"Micro credit is not charity. This is business: business with a social objective, which is to help people get out of poverty." Muhammad Yunus - Founder of Grameen Bank and Nobel Peace Prize recipient. The Grameen bank model and its subsequent success gave a fillip to micro credit at global level.
Microfinance in India has transformed through different phases. In its earliest form, the loans were backed by Pigmy deposits collections-pioneered by Syndicate Bank.. Later, it had new mask, in the form of government sponsored directed lending programs IRDP, 20 point program. The success was very limited and sparse.
The next in line of defence to micro credit came from by NBFCs and NGOs. The Business Correspondent model gave fresh blood to the under nourished rural credit. Here again the high rates of interest and muscle flexing tactics for recovery made the model unpopular. After the Andhra Pradesh crisis, the government of India chose to issue certain regulatory controls. The industry recovered from the problems and the portfolio as of March 31 2016 reached 53,332 crores.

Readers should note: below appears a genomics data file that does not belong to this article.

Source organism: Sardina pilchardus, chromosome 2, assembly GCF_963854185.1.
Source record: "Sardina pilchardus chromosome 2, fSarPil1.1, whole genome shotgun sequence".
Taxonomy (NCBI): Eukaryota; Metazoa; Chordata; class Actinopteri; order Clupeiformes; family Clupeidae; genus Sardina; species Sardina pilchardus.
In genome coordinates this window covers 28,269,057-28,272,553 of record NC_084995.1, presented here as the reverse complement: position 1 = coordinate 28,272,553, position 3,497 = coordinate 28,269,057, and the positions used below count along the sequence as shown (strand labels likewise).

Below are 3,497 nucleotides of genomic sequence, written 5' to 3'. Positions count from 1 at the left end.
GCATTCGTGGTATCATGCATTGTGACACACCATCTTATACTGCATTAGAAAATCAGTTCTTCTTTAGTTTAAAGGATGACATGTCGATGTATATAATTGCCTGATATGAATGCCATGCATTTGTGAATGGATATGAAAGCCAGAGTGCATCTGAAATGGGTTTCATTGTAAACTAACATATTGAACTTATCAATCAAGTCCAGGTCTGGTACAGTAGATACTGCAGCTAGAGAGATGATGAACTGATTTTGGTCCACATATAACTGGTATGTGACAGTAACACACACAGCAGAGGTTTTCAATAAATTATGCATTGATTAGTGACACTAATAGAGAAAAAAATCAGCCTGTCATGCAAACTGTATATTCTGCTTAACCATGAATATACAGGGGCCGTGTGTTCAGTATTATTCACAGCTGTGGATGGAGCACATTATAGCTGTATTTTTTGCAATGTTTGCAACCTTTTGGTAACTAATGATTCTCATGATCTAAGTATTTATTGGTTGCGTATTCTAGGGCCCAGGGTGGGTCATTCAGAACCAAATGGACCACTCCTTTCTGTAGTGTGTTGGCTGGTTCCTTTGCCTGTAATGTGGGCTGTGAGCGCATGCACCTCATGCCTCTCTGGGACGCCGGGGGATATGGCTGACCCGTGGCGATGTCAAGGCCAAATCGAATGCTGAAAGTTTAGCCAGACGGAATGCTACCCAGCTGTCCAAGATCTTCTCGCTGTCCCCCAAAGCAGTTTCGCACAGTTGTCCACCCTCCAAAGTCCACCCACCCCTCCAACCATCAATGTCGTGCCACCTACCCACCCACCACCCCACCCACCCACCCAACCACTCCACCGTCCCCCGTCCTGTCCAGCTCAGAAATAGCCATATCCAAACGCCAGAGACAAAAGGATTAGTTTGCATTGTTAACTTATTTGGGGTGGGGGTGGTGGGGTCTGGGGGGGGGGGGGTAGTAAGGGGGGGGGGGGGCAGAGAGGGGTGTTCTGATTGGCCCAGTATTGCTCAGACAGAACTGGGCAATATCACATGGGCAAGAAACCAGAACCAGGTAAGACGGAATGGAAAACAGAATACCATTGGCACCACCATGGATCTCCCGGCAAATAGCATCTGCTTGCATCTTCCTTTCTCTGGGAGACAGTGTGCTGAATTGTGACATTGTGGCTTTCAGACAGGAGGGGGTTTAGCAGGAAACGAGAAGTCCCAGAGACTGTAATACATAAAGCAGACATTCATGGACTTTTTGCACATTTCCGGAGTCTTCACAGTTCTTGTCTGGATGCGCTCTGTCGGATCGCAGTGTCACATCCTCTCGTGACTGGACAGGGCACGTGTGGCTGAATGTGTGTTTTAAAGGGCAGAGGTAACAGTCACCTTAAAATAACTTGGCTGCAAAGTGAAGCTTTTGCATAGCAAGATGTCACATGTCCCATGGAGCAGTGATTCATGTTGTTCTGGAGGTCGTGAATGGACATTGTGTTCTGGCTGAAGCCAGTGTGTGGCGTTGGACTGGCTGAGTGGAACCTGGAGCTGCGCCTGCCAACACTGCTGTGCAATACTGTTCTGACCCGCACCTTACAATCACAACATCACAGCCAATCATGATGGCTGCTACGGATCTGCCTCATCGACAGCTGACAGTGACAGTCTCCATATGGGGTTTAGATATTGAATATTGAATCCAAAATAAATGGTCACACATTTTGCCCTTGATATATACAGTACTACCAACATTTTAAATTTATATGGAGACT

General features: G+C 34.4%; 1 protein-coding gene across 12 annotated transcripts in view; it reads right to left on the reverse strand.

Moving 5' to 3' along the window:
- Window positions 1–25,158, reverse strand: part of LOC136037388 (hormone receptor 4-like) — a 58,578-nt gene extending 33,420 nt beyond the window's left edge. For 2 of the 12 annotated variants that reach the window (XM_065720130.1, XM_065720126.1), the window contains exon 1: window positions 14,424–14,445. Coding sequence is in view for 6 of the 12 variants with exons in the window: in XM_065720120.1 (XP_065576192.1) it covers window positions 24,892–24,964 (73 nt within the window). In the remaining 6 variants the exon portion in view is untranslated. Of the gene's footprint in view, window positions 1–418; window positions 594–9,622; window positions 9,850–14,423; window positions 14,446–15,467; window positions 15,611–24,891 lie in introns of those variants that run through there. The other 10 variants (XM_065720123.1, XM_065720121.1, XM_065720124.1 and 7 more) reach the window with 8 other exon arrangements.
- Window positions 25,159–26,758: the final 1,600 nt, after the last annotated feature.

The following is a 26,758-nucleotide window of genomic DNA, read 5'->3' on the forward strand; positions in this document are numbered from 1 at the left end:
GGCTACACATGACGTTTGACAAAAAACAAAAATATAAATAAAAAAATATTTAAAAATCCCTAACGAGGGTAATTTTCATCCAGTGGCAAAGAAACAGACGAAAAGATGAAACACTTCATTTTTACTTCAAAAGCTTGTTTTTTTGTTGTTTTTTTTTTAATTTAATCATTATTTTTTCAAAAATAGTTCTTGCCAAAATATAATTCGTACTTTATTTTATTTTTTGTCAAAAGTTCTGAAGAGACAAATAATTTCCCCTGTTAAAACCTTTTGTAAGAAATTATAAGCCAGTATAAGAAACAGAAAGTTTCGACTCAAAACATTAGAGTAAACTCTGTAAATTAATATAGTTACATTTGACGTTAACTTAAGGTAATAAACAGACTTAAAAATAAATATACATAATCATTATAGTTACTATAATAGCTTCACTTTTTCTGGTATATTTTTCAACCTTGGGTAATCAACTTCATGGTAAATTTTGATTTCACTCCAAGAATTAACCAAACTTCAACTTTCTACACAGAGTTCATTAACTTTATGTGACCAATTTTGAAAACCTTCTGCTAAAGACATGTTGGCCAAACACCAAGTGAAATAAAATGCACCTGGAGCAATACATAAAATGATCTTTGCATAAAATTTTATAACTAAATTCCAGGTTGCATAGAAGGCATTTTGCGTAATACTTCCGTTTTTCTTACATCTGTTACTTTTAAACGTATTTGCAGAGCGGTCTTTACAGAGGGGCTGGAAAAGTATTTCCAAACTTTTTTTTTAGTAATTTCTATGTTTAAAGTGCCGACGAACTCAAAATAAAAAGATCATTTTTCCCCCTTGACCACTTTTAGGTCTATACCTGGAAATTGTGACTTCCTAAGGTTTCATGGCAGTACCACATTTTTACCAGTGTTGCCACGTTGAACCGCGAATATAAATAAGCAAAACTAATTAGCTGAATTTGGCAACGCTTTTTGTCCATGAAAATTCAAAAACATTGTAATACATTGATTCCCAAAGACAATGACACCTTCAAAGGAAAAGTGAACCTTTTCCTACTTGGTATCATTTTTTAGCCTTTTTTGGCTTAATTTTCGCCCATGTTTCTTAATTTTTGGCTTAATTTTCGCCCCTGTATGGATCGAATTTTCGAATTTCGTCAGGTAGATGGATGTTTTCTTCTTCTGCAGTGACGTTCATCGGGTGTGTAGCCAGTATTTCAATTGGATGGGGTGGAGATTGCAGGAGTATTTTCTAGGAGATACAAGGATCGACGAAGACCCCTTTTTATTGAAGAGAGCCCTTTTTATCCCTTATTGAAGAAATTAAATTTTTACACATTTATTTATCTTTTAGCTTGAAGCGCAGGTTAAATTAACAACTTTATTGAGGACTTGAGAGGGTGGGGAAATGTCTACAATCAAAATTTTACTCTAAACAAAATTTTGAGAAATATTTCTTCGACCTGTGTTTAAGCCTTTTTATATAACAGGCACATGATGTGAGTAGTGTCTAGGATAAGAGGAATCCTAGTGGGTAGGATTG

Currently the industry is on the cusp of explosive growth and needs a relook at their business process mechanism. The automation and mechanisation deployed needs to be analysed and changes need to be introduced that will enable performing tasks more efficiently and effectively. The industry may choose to drive on the electronic and network highway, that is being laid across the country. There has been a lot of churning in the ecosystem required for microfinance. Here are a few highlights:
Most of the nagging problems of Microfinance industry can be addressed using the technology infrastructure that is being woven. The time is ripe to go digital in full force, to not only sustain the industry but also to thrive. Still millions are not in a position to get the required credit.
A disease can be treated with a vaccine or antibiotics. Credit constraints in India are not at an epidemic level to administer a blanket vaccine to all, like in some of the underdeveloped countries where an entire section is deprived of credit and growth. Indian rural diaspora requires dosages of microcredit on need to do basis. The fabric of the problem could be different for different locations.
Major financial inclusion drive, network revolution, telecom service, mobile banking and e-wallets bode well for the future of the Microfinance industry.
The story of Microfinance in India is neither finished nor free from challenges and uncertainties going forward. The long awaited political and regulatory backing has handed the sector a high-quality pen to write the next chapter with.